In 1922, she graduated from that city"s Central High School and following her graduation enrolled in the University of Puerto Rico in Río Piedras, San Juan.
As a university student she sympathized with the Puerto Rican Nationalist Party and became involved in the independence movement of the island. She was also the editor of the university"s newspaper where she often expressed her views. After she majored and earned her bachelor"s degree in mathematics and Spanish she went to Spain and enrolled in the Central University of Madrid.
Among her educators were the essayist Américo Castro and the poet Dámaso Alonso.
Their teachings influenced Arce de Vázquez for the rest of her life. In 1930, she earned her doctorate in philosophy and letters.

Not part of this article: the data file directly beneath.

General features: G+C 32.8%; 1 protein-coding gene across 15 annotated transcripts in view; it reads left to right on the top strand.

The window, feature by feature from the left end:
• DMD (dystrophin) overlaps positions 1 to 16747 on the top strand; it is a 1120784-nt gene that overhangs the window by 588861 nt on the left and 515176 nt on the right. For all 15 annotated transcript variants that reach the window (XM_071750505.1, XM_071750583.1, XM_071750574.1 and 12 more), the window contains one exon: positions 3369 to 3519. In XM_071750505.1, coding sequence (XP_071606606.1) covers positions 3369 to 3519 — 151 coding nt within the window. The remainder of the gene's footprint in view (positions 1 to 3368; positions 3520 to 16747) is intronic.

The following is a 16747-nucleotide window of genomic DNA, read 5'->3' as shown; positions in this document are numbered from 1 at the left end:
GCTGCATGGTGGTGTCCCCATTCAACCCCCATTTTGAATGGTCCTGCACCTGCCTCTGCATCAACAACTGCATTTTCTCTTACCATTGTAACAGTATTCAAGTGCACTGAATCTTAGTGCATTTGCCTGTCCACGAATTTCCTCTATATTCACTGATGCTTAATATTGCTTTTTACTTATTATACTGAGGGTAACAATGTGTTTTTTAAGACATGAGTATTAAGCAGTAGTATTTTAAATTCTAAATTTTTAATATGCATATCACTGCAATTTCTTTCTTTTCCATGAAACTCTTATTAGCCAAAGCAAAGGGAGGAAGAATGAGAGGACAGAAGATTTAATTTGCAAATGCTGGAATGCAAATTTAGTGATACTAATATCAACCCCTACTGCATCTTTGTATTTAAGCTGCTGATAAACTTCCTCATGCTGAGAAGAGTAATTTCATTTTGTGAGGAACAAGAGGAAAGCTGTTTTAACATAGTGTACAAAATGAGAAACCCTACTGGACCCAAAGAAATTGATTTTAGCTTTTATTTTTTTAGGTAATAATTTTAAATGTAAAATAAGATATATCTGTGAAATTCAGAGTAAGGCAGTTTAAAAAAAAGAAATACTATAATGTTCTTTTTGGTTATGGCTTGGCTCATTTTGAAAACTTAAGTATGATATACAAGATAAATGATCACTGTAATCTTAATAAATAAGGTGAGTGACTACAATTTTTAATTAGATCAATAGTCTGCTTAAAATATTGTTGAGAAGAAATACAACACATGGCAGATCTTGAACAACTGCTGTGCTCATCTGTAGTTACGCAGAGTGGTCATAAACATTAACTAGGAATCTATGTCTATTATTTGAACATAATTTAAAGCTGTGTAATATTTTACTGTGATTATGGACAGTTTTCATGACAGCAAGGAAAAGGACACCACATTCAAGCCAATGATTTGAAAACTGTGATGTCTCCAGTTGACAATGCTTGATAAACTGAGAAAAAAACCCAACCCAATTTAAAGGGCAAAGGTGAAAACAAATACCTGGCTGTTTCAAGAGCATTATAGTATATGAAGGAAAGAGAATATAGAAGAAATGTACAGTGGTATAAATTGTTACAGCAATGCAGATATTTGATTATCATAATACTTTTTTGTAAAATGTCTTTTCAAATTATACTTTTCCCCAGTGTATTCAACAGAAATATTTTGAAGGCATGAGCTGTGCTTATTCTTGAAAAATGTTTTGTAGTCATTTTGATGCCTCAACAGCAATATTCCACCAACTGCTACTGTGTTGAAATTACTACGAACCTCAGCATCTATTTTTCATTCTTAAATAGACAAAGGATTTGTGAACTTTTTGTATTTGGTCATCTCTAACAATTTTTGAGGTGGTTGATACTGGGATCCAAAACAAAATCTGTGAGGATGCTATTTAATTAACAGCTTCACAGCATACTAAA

Her thesis was about Garcilaso de la Vega, a work which she would publish later in her life. When Arce de Vázquez returned to Puerto Rico, she was hired by her alma mater.
She founded the Department of Hispanic Studies and was its director from 1943 to 1965.
Among the distinguished Puerto Ricans she influenced were Luis de Arrigoitia, Mariano Feliciano, José Ferrer Canales and Rosario Ferré. In 1953, she helped organize and presided over the committee in charge of transferring the body of Puerto Rican poet Julia de Burgos from New York City to the island. In 1955, Arce de Vázquez founded the Puerto Rican Academy of the Spanish Language.
During her spare time she wrote essays expressing her pro-independence views, which were published in many of the island"s magazines and newspapers.
The Puerto Rican Academy of the Spanish Language bestowed upon Arce de Vázquez the title of "Profesora Emeritus" upon her retirement in 1970. Doctor Margot Arce de Vázquez died on November 14, 1990 in Hato Rey, Puerto Rico from Alzheimer"s disease.
In 1996, the Río Piedras Rotary Club dedicated the 50th anniversary issue of their magazine Asomante to the memory of Arce de Vázquez and to Nilita Vientos Gastón. Also in 1996, the Central University of Bayamón honored her memory by renaming their library after her.
(Book by Arce de Vazquez, Margot)